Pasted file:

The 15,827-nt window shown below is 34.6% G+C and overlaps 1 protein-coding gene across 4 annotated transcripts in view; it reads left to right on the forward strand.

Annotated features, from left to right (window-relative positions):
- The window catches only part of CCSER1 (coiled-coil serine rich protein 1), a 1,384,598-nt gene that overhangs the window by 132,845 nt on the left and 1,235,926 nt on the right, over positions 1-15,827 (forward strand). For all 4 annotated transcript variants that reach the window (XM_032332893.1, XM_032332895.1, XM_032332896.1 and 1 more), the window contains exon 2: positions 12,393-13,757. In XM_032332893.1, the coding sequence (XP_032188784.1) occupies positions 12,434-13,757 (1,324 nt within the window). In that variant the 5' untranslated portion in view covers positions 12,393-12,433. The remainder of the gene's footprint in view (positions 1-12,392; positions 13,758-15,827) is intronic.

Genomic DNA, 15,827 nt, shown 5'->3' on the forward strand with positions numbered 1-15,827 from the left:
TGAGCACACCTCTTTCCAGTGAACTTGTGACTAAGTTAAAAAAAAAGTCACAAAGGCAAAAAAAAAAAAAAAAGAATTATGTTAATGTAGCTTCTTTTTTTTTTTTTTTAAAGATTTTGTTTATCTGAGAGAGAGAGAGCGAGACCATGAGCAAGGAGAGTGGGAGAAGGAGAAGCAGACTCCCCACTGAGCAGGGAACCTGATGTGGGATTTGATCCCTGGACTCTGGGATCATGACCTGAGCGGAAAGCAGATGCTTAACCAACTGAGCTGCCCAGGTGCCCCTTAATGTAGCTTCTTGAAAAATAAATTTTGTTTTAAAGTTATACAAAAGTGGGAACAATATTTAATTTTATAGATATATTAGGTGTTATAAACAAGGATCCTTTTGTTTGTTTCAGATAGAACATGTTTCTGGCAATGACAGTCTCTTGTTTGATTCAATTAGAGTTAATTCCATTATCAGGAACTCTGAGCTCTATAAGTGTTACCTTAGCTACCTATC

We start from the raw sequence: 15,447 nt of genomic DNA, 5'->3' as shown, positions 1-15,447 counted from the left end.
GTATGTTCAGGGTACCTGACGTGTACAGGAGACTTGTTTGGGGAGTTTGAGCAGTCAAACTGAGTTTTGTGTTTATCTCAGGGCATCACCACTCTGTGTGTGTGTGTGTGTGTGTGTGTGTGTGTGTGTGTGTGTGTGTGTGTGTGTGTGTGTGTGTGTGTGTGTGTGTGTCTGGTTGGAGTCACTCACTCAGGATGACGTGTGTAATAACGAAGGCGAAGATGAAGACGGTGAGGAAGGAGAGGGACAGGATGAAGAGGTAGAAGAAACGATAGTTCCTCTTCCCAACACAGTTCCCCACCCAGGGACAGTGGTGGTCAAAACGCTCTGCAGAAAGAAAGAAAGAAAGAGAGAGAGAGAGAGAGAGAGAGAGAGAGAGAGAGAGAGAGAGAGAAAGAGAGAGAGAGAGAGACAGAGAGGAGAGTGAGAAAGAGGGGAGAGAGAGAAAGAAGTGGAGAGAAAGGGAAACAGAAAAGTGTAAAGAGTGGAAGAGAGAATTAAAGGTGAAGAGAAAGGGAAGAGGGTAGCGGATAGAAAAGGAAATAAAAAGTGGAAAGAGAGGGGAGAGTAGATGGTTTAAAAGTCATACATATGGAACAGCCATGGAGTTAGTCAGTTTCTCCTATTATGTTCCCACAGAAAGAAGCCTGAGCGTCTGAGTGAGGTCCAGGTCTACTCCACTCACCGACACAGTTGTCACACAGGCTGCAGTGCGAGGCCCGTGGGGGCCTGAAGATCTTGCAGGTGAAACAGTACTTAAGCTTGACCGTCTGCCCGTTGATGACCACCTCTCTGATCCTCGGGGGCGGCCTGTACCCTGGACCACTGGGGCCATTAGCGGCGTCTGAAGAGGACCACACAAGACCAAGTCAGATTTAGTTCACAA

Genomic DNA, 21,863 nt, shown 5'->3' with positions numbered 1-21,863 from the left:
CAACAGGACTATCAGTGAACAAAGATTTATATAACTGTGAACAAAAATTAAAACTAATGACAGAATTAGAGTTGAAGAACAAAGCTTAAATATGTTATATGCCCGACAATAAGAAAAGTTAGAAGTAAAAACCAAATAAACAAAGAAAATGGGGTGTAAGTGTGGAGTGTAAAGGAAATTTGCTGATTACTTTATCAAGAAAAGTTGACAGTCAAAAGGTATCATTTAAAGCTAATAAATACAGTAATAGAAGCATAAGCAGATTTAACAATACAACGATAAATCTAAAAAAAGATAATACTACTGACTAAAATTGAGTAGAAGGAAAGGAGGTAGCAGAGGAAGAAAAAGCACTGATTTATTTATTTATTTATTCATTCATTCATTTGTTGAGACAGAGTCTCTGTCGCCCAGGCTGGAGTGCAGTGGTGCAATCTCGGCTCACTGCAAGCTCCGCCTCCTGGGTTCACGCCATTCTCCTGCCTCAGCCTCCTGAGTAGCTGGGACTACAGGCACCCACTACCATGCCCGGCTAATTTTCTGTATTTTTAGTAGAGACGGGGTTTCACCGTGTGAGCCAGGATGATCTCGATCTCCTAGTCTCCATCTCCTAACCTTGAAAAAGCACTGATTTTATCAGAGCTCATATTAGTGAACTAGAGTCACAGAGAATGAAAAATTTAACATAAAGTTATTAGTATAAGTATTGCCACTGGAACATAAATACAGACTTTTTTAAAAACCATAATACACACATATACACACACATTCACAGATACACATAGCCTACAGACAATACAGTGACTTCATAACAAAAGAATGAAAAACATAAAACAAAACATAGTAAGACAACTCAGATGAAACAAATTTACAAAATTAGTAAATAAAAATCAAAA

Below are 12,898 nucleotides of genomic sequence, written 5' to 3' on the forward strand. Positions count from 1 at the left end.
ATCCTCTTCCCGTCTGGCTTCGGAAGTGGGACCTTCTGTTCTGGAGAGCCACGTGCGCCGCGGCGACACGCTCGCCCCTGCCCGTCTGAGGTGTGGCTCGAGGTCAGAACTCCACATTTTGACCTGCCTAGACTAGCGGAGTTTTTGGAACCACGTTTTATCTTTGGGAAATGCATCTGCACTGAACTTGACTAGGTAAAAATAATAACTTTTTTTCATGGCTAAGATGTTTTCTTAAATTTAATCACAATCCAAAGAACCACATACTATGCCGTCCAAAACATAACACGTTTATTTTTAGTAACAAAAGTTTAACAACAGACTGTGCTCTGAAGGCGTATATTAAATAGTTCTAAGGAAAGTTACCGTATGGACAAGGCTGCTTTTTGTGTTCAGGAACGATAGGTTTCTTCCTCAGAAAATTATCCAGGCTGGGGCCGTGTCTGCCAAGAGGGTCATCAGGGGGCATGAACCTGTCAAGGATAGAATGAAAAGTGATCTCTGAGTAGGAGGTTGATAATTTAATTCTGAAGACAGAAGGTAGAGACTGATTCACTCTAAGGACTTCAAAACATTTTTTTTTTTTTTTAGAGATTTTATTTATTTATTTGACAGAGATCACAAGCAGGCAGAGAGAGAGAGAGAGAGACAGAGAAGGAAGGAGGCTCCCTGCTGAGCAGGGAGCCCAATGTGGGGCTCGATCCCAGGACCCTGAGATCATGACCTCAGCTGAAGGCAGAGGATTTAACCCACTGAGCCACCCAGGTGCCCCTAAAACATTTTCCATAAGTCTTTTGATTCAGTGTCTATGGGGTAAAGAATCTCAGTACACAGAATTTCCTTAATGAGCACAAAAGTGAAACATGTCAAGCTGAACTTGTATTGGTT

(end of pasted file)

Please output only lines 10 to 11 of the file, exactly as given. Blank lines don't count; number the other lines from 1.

Below are 12,898 nucleotides of genomic sequence, written 5' to 3' on the forward strand. Positions count from 1 at the left end.
ATCCTCTTCCCGTCTGGCTTCGGAAGTGGGACCTTCTGTTCTGGAGAGCCACGTGCGCCGCGGCGACACGCTCGCCCCTGCCCGTCTGAGGTGTGGCTCGAGGTCAGAACTCCACATTTTGACCTGCCTAGACTAGCGGAGTTTTTGGAACCACGTTTTATCTTTGGGAAATGCATCTGCACTGAACTTGACTAGGTAAAAATAATAACTTTTTTTCATGGCTAAGATGTTTTCTTAAATTTAATCACAATCCAAAGAACCACATACTATGCCGTCCAAAACATAACACGTTTATTTTTAGTAACAAAAGTTTAACAACAGACTGTGCTCTGAAGGCGTATATTAAATAGTTCTAAGGAAAGTTACCGTATGGACAAGGCTGCTTTTTGTGTTCAGGAACGATAGGTTTCTTCCTCAGAAAATTATCCAGGCTGGGGCCGTGTCTGCCAAGAGGGTCATCAGGGGGCATGAACCTGTCAAGGATAGAATGAAAAGTGATCTCTGAGTAGGAGGTTGATAATTTAATTCTGAAGACAGAAGGTAGAGACTGATTCACTCTAAGGACTTCAAAACATTTTTTTTTTTTTTTAGAGATTTTATTTATTTATTTGACAGAGATCACAAGCAGGCAGAGAGAGAGAGAGAGAGACAGAGAAGGAAGGAGGCTCCCTGCTGAGCAGGGAGCCCAATGTGGGGCTCGATCCCAGGACCCTGAGATCATGACCTCAGCTGAAGGCAGAGGATTTAACCCACTGAGCCACCCAGGTGCCCCTAAAACATTTTCCATAAGTCTTTTGATTCAGTGTCTATGGGGTAAAGAATCTCAGTACACAGAATTTCCTTAATGAGCACAAAAGTGAAACATGTCAAGCTGAACTTGTATTGGTT